light switch can I change this light switch with this dimmer switch it 2 lights in my living room 1 switch at 1 end of the room and 1 switch at the other end of the room the switch controls both lights the new switch is a double dimmer switch
There are many options today with dimmer switches. The simple switch pull for on push for off and turn to adjust light level can often be used to replace like for like a standard two way switch. However the dimming is only on one switch.
There are also slave and master dimming switches still use three wires between the two switches but the matched pair both adjust the lighting level.
Better quality dimming switches declare the bulb sizes both min and max and some can work with LED and CFL as well as tungsten. But some require a neutral at the switch which is often missing.
Because CFL and LED units that can be dimmed are expensive and also often only the light level is reduced the colour stays the same today there has been a move to follow the European idea of 1/3 ~ 2/3 split in switching lights giving three light levels with simple switches and standard bulbs.
Dimming switches often come as leading to trailing and have to match the bulb used. Using bulbs and dimmers from same manufacturer works but when you try to mix manufacturers one can even with tungsten bulbs have problems.
Today you can't buy the old coiled coil Perl bulbs instead you get a quartz halogen in side a clear envelope this causes two problems. 1) The coil of wire in the bulb can cause the dimmer to malfunction. 2) The bulb life is reduced. 3) Bulb blowing and blow the dimmer. The whole idea of the quartz bulb is the quartz is that hot the tungsten from the filament can't stick to the quartz instead it is re-deposed on the filament. Over time the thickness of the filament will vary until one bit gets too thin and the bulb blows, Some times because it is so hot when it blows it ionises the gases in the bulb which in turn is like a short circuit often seen as a flash when the bulb blows. This really high current will often take the dimmer out so it is common to have to change dimmer when bulb blows. Also if the quartz is not hot enough then the tungsten will settle on the quartz both making the filament thinner and coating the quartz with a black deposit reducing light output. So although quartz can be dimmer it is bad practice.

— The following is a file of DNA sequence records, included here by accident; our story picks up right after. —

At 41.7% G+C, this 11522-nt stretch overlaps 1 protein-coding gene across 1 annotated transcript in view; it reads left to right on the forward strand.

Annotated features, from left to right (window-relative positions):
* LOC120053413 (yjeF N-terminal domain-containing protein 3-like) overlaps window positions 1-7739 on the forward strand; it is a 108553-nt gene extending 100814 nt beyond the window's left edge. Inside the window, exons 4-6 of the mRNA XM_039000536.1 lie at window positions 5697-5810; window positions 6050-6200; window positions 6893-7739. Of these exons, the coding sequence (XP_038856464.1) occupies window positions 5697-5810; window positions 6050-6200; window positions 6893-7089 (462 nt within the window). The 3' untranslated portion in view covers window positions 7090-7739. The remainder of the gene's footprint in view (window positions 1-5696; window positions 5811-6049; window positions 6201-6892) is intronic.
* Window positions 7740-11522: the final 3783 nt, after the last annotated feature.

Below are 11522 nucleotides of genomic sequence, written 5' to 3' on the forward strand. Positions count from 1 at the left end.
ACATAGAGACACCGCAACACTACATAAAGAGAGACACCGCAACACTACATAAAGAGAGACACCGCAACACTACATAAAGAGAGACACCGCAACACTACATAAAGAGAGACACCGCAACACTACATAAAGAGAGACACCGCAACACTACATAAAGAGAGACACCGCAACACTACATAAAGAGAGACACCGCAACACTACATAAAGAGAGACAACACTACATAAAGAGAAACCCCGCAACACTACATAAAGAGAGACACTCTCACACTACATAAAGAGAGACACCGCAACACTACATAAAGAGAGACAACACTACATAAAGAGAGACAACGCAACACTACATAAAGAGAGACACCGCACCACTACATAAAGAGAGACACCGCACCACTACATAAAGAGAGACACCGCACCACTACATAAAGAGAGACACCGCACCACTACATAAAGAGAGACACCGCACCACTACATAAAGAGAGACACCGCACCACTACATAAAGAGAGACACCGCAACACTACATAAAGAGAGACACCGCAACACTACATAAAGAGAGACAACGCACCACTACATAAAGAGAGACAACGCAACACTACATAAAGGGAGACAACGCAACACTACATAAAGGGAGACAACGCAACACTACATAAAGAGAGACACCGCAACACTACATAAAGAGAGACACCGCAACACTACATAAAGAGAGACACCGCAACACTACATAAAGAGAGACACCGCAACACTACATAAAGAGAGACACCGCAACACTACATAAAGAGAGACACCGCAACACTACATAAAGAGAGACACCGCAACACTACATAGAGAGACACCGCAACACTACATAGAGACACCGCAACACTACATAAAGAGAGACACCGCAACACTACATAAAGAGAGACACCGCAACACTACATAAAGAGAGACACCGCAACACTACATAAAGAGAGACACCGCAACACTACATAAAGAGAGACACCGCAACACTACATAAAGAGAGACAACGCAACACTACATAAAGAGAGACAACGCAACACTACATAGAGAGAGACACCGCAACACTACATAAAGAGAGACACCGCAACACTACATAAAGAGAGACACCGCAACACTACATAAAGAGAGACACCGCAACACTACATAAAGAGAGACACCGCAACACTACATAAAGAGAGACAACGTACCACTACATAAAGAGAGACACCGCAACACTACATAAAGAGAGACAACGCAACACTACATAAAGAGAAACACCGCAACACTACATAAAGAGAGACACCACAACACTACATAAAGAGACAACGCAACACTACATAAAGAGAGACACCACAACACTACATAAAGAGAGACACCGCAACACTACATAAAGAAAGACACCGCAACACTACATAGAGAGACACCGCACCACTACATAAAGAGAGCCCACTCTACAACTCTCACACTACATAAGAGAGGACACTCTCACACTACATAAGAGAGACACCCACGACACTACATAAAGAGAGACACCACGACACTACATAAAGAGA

So step on is decide on bulb type. There are dimmers which fit into the lamp instead of the switch and you can even have a TV type remote control to work them.
I think the picture you show is the slave master type. So the single cable likely marked COM with go to the sine wave with arrow and the others likely marked L1 and L2 will go to new L1 and L2 but you will need to also replace the other switch of the pair. Without reading the instructions I can only guess but I think they are the type which sends a signal down the sine wave with arrow line to other switch. Some times it's another switch the same and sometimes they are slave master.
Do note at least 60W is required and no more than 250W some switches refer to load others bulb size. If load then at 50% dimming it will require a 120W worth of bulbs.
In my house early this year I removed the last of my dimming switches. As each room went to energy saving lamps so the dimming switches were removed. My living room had 6 x 60W bulbs now it has 10 x 3W bulbs dropped 360W to 30W and the room is brighter. Down side is no heat from lamps so had to change room thermostat to program type so warmer in the evening.
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